Saturday, December 11, 2010

Tribute Story

I am currently writing a "tribute story" for an anthology Gardner Dozois is putting together. The tribute is to Poul Anderson, and each of the stories is to be set in one of Anderson's universes.

I first read Anderson when I was fifteen. My mother had given me for Christmas the two-volume TREASURY OF SCIENCE FICTION, edited by Anthony Boucher, which I still have (it's a bit battered from umpty-umpty moves). The volume included Anderson's "Brain Wave," in which the Earth in its movement through space moves out of an "inhibitor field" that has been affecting electromagnetic activity in the human brain for millions of years. All at once everyone is much, much more intelligent. So are the animals. This story knocked me out with its inventiveness and scope. So I reread it while looking for a universe to borrow, and it still knocks me out.

However, I chose instead "The Queen of Air and Darkness," the 1972 Hugo winner. This also is concerned with the human brain. It's a gorgeous story but, unlike "Brain Wave," it does not carry its characters' fates to their logical conclusion. Or maybe I just have a different take on the basic subject matter, which is reality vs. illusion. At any rate, I'm writing now about the planet Roland and its peculiar natives.

Gardner Dozois is a experienced at this. This story is not due until June. But he knows writers, and so every month he sends out a reminder: "Only nine more months until your story is due! Eight more months! Six more months and, oh, incidentally, Harry Turtledove and Stephen Baxter have already turned theirs in! They get a gold star!"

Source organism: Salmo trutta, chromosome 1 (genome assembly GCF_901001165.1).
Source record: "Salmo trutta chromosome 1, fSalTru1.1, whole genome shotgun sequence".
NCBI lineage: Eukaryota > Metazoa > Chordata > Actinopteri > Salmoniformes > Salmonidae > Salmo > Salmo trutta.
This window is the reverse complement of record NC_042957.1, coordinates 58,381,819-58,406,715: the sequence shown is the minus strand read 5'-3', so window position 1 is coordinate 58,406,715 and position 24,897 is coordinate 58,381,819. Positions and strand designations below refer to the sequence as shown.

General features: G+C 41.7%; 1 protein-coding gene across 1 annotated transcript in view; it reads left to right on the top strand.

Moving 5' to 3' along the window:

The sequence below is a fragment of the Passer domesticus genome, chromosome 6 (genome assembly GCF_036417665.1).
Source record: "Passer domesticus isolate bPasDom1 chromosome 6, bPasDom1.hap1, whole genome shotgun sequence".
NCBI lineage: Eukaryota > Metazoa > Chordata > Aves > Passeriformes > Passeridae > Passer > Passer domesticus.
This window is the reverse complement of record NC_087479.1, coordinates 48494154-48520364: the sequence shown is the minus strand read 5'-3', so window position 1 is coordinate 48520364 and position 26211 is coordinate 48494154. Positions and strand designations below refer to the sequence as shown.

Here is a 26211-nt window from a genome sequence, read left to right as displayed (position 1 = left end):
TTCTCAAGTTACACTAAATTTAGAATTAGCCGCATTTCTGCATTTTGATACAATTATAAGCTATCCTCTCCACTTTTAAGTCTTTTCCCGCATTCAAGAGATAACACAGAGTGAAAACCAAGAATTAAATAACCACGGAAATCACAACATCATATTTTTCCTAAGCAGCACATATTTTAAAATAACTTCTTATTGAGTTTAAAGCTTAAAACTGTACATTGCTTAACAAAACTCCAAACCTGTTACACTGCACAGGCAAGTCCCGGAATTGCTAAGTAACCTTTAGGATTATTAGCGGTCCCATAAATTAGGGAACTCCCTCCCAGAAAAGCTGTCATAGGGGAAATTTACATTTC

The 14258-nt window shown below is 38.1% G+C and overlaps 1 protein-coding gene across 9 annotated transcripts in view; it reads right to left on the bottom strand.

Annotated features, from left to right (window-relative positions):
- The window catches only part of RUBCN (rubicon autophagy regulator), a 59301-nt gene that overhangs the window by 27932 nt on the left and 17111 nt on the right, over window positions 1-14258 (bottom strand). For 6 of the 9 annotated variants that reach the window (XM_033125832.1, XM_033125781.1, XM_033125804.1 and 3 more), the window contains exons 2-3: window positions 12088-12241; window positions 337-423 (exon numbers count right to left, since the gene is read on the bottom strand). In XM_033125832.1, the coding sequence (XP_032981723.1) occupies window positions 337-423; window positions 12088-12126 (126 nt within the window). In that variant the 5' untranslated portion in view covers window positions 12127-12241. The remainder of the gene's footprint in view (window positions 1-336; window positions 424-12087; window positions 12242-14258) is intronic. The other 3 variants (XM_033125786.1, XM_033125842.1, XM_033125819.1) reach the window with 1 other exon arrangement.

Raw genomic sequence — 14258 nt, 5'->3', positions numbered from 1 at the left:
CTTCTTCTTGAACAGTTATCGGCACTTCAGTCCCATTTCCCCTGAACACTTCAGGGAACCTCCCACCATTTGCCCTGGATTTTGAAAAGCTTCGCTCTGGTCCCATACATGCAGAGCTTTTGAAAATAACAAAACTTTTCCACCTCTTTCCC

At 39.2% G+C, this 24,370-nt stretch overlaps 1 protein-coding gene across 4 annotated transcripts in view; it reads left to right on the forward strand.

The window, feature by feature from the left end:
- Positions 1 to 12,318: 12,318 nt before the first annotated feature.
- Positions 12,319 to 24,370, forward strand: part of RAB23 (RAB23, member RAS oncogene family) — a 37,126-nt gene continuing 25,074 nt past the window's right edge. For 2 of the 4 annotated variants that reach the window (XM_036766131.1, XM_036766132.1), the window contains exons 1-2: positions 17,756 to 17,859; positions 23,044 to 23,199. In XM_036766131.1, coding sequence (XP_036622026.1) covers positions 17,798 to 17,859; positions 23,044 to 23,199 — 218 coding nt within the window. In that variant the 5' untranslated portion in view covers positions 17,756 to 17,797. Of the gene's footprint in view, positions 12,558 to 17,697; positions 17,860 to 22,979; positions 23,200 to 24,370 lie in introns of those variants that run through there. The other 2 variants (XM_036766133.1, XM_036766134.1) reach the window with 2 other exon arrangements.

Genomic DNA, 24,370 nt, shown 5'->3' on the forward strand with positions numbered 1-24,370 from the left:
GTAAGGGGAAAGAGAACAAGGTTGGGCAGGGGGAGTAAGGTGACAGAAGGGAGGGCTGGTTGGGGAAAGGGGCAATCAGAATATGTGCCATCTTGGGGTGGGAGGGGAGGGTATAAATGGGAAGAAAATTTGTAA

Earth may or may not be in an inhibitor field, but Dozois is one smart editor.


Dave Creek said...

A Poul Anderson tribute volume edited by Gardner Dozois! I know which book I'll most be looking forward to next year!

I'm so glad to see that Anderson is being remembered in this way. He was always one of my favorites in the way he delved deeply into SF concepts to find the human angle and the unexpected consequences. His stories weren't necessarily "high concept," but they took well-established concepts and showed us in much more detail than other writers what would follow from them. It took me a few years as a kid in the late 60's-early 70's to realize how satisfying such a story could be.

Your writing does much the same thing, Nancy, so you're a perfect match for this anthology.

bluesman miike Lindner said...

If there are better sf "adventure" stories than Anderson's FLANDRY series, I'd sure like to know about them.

bluesman miike Lindner said...

If there are better adventure stories than the Flandry series, I'd sure like to know about them.

bluesman miike Lindner said...

Haw! Sorry 'bout the repitition. For some reason, it's hard to post on Nancy's boaarrrdddd.